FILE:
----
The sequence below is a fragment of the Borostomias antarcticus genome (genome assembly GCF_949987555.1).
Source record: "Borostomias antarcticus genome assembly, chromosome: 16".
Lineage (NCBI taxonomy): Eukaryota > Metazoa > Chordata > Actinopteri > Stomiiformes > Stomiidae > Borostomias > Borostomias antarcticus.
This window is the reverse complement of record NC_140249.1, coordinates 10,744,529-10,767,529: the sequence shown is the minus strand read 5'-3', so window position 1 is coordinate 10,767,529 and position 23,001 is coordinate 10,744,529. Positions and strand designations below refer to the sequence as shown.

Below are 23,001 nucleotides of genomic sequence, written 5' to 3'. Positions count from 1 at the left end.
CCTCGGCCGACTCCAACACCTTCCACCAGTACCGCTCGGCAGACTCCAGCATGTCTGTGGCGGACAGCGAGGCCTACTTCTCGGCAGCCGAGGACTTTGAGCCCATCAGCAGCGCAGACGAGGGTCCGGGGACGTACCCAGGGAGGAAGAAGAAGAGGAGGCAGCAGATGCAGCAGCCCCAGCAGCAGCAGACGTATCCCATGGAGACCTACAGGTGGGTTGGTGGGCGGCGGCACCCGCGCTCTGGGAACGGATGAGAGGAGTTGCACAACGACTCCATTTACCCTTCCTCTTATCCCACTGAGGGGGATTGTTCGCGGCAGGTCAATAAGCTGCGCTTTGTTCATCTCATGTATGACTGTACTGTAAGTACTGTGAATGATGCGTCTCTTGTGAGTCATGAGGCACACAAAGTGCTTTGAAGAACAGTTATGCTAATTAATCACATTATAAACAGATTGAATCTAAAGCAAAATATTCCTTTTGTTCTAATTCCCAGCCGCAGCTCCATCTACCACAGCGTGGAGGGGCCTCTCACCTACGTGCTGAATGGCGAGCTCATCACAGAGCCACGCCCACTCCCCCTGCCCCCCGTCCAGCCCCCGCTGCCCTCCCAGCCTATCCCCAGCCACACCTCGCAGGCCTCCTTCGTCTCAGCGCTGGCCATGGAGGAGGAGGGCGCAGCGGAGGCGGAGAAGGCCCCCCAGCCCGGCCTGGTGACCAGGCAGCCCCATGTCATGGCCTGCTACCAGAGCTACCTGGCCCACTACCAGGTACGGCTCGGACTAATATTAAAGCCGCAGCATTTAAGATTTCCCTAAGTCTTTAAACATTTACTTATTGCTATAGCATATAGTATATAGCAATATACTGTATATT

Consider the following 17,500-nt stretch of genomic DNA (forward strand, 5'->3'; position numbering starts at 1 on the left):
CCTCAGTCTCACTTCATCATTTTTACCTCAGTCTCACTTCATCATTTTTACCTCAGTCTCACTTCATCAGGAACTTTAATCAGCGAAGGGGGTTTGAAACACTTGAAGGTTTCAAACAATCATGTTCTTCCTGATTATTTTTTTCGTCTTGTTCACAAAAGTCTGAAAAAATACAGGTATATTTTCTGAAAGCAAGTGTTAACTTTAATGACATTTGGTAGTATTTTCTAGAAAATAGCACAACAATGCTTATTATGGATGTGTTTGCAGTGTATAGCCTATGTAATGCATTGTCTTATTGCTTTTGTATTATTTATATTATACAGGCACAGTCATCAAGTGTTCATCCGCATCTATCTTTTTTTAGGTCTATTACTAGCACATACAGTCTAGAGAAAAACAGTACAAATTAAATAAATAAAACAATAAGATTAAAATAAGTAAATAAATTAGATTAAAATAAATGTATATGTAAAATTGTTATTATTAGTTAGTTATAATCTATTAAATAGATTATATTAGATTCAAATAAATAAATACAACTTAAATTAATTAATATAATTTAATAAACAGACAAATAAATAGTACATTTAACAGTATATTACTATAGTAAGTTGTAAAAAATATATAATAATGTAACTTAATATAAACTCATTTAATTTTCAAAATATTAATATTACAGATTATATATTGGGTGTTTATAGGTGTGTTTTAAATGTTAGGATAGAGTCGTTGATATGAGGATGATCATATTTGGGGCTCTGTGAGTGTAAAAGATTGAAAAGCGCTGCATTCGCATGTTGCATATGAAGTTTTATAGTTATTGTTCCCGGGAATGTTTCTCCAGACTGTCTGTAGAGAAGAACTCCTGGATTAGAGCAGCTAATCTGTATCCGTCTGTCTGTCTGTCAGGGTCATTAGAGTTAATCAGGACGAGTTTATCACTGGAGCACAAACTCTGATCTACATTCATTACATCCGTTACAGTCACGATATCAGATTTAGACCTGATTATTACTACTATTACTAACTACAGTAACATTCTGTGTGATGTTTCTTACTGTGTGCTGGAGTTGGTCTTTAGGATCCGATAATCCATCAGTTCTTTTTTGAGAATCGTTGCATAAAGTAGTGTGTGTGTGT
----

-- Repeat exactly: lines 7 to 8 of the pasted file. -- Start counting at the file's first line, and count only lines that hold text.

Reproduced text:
Consider the following 17,500-nt stretch of genomic DNA (forward strand, 5'->3'; position numbering starts at 1 on the left):
CCTCAGTCTCACTTCATCATTTTTACCTCAGTCTCACTTCATCATTTTTACCTCAGTCTCACTTCATCAGGAACTTTAATCAGCGAAGGGGGTTTGAAACACTTGAAGGTTTCAAACAATCATGTTCTTCCTGATTATTTTTTTCGTCTTGTTCACAAAAGTCTGAAAAAATACAGGTATATTTTCTGAAAGCAAGTGTTAACTTTAATGACATTTGGTAGTATTTTCTAGAAAATAGCACAACAATGCTTATTATGGATGTGTTTGCAGTGTATAGCCTATGTAATGCATTGTCTTATTGCTTTTGTATTATTTATATTATACAGGCACAGTCATCAAGTGTTCATCCGCATCTATCTTTTTTTAGGTCTATTACTAGCACATACAGTCTAGAGAAAAACAGTACAAATTAAATAAATAAAACAATAAGATTAAAATAAGTAAATAAATTAGATTAAAATAAATGTATATGTAAAATTGTTATTATTAGTTAGTTATAATCTATTAAATAGATTATATTAGATTCAAATAAATAAATACAACTTAAATTAATTAATATAATTTAATAAACAGACAAATAAATAGTACATTTAACAGTATATTACTATAGTAAGTTGTAAAAAATATATAATAATGTAACTTAATATAAACTCATTTAATTTTCAAAATATTAATATTACAGATTATATATTGGGTGTTTATAGGTGTGTTTTAAATGTTAGGATAGAGTCGTTGATATGAGGATGATCATATTTGGGGCTCTGTGAGTGTAAAAGATTGAAAAGCGCTGCATTCGCATGTTGCATATGAAGTTTTATAGTTATTGTTCCCGGGAATGTTTCTCCAGACTGTCTGTAGAGAAGAACTCCTGGATTAGAGCAGCTAATCTGTATCCGTCTGTCTGTCTGTCAGGGTCATTAGAGTTAATCAGGACGAGTTTATCACTGGAGCACAAACTCTGATCTACATTCATTACATCCGTTACAGTCACGATATCAGATTTAGACCTGATTATTACTACTATTACTAACTACAGTAACATTCTGTGTGATGTTTCTTACTGTGTGCTGGAGTTGGTCTTTAGGATCCGATAATCCATCAGTTCTTTTTTGAGAATCGTTGCATAAAGTAGTGTGTGTGTGT